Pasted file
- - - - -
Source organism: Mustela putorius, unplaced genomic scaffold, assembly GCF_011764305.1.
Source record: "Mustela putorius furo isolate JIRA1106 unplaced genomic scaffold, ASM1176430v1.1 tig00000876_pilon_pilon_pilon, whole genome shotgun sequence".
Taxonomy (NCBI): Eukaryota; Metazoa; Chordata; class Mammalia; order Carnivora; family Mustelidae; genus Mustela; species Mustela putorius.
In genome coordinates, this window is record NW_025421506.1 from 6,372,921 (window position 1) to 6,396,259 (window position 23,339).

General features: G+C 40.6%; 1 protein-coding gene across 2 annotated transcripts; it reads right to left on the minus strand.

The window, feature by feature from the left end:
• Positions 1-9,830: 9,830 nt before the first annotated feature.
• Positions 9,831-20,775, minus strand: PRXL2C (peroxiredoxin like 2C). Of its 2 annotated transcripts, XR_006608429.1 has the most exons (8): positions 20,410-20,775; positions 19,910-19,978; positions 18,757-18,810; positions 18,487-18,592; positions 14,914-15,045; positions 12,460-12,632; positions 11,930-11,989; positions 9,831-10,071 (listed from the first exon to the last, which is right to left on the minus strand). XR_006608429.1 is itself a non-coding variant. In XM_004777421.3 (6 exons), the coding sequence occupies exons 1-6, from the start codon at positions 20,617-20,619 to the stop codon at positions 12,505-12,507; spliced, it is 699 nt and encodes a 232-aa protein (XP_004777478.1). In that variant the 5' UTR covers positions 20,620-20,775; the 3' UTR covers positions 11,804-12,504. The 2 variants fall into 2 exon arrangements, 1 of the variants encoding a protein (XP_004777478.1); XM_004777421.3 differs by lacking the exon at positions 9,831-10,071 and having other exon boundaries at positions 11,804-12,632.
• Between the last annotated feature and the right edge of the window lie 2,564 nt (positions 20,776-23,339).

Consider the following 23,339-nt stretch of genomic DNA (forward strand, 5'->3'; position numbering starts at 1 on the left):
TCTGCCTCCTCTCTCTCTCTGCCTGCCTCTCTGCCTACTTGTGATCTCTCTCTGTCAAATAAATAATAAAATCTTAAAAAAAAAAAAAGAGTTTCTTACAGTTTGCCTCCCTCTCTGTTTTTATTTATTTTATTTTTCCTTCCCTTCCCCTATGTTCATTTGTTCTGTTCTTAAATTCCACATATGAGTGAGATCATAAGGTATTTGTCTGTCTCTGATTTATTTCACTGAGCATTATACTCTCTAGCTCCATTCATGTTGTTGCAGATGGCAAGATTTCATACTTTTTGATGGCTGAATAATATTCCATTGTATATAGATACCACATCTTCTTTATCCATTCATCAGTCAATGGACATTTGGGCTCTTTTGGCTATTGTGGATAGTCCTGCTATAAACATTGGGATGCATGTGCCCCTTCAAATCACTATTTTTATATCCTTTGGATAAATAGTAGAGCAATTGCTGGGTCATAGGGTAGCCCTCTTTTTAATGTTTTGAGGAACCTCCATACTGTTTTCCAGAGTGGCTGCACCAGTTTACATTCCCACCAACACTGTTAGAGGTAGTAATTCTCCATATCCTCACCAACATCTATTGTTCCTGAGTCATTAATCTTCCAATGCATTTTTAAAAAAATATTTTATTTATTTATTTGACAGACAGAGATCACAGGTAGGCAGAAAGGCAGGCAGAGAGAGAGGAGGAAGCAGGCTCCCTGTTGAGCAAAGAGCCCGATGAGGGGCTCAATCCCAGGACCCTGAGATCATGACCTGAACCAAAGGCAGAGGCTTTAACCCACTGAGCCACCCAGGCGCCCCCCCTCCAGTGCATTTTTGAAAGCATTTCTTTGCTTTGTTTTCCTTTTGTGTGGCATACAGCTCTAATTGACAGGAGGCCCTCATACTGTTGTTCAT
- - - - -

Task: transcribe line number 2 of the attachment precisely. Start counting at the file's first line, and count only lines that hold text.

Source record: "Mustela putorius furo isolate JIRA1106 unplaced genomic scaffold, ASM1176430v1.1 tig00000876_pilon_pilon_pilon, whole genome shotgun sequence".